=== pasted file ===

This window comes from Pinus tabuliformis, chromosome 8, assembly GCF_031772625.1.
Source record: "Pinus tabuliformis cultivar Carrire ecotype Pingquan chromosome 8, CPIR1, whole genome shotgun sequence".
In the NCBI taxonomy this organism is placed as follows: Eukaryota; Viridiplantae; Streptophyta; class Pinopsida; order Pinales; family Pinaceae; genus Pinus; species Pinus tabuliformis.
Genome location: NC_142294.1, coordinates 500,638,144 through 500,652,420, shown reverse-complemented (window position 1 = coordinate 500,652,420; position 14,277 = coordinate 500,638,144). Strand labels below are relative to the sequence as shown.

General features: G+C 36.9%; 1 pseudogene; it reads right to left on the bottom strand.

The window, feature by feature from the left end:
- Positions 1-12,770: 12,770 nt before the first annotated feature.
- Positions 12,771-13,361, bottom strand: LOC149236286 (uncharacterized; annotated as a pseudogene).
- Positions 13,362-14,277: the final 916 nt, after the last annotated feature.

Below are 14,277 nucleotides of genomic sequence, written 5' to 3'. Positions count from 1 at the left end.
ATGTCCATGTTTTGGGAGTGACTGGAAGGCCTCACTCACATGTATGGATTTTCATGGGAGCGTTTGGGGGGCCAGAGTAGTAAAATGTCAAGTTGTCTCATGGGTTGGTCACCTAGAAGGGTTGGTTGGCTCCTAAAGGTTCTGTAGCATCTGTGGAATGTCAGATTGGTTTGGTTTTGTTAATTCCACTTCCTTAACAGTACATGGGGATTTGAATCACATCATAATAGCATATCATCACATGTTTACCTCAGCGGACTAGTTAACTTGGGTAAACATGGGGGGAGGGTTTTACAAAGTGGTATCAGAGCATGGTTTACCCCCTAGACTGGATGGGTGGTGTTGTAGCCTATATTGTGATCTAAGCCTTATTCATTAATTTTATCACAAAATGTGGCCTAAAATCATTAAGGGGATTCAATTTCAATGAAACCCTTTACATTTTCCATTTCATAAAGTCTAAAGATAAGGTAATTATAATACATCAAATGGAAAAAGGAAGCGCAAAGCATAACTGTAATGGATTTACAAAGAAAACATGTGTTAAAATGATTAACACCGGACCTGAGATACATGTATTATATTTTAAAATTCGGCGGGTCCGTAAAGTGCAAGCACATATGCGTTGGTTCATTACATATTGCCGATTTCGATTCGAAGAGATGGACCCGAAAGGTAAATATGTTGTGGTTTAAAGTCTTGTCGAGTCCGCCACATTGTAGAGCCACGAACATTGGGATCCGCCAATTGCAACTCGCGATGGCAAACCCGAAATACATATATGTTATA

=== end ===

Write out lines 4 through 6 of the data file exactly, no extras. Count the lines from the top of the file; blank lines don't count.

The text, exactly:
Genome location: NC_142294.1, coordinates 500,638,144 through 500,652,420, shown reverse-complemented (window position 1 = coordinate 500,652,420; position 14,277 = coordinate 500,638,144). Strand labels below are relative to the sequence as shown.

General features: G+C 36.9%; 1 pseudogene; it reads right to left on the bottom strand.

The window, feature by feature from the left end: